From Tony Osauzo, Benin and Godwin Tsa, Abuja
An Edo lawmaker-elect, Dr. Washington Osifo, has filed a suit at the Federal High Court in Benin, urging it to declare the appointment of sole administrator for the Niger Delta Development Commission (NDDC) “illegal, unconstitutional, null and void” as it negates the provision of the Act setting up the Commission.
The defendants in the suit marked FHC/B/CS/9/2021 are the Attorney General and Minister of Justice, Senate President, Minister of Niger Delta Affairs, Senator Godswill Akpabio, the NDDC and the newly appointed sole administrator, Effion Akwa,
The plaintiff is contending that the Federal Government cannot appoint Akwa or any other single individual to head the Commission in the absence of a properly constituted board to run the affairs of the NDDC.
Osifo who supported his documents with an eight- paragraph affidavit and written address is also seeking an order of the court restraining the NDDC, the National Assembly from appropriating funds or approving budgets for the Commission until the Board of the NDDC is properly constituted.
He also wants “an order restraining the fifth defendant (Akwa) from parading himself as the administrator of the NDDC, which position is unknown to the laws setting up the NDDC.”
However, the Abuja division of the federal High Court has struck out a suit challenging the legitimacy of the Interim Management Committee (IMC).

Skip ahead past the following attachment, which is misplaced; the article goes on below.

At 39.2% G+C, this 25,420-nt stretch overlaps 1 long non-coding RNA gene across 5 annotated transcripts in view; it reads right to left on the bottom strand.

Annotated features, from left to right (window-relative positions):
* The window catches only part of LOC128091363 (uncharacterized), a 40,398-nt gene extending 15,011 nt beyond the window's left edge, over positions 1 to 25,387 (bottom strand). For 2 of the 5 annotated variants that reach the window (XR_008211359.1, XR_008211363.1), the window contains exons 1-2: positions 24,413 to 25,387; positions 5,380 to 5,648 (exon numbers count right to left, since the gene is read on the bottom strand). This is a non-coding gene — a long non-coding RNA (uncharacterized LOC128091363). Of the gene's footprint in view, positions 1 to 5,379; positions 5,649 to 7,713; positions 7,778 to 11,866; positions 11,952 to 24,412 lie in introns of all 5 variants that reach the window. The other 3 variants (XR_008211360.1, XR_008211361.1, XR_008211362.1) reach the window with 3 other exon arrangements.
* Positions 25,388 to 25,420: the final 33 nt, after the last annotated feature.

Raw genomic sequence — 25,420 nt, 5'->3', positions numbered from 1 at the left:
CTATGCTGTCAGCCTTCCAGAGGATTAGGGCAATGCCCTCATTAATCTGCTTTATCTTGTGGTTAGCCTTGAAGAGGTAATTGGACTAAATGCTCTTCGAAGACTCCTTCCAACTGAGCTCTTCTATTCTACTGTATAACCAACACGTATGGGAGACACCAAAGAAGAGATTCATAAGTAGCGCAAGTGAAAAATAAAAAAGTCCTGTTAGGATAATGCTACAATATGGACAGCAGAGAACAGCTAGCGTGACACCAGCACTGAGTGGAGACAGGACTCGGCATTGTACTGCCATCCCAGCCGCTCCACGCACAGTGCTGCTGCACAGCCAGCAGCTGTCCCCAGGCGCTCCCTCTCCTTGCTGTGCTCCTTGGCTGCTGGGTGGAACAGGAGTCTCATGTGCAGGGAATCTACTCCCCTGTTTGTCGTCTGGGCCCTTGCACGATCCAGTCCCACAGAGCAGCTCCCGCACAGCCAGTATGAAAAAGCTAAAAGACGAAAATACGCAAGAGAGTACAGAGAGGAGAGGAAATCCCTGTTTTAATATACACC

The court predicated its judgment on the grounds that the plaintiffs, Comrade Itoldem Daghware, Bishop Chuck Johnson, Mr. Akinterinwa Julius and the Registered Trustees of Niger Delta Youth Forum (for themselves as elders of oil producing communities of Ilaje, Umuorji, Ojahiegbema) and Uhrobo in the Niger-Delta region lacked the requisite locus standi (legal rights) to institute the action.
Justice Inyang Ekwo who delivered the judgment consequently upheld the preliminary objection filed by the defendants that the plaintiffs having lacked the locus standi, cannot question any perceived infraction of the provisions of the NDDC Act.
He specifically said only persons listed in Section 2(1) of the NDDC Act, could be considered as stakeholders and could be directly affected by any infraction of the Act by any appointing authority that can challenge any perceived violation of the law.
Justice Ekwo said the Plaintiffs not being persons captured in the aforementioned section of Act, they lacked the legal rights to challenge any alleged infraction of the NDDC Act in court.
“If there is any breach or infraction of the provisions of the NDDC Act, it is the stakeholders or any of them specifically mentioned in Section 2 (1) thereof that is clothed with locus standi to take an action.
“Going by the grouse of the plaintiffs, as stated in the sole question for determination, I do not see any lacuna in the NDDC Act that would enable any person not mentioned in Section 2 (1)(b) thereof to claim to be acting in the interest of either any person mentioned in the provision or not so mentioned.
“Let me put it more specifically for the purpose of clarity. It is my opinion that the effect of the provisions of S. 2 (1) (b) of the NDDC Act is that there can be no action by proxy for them.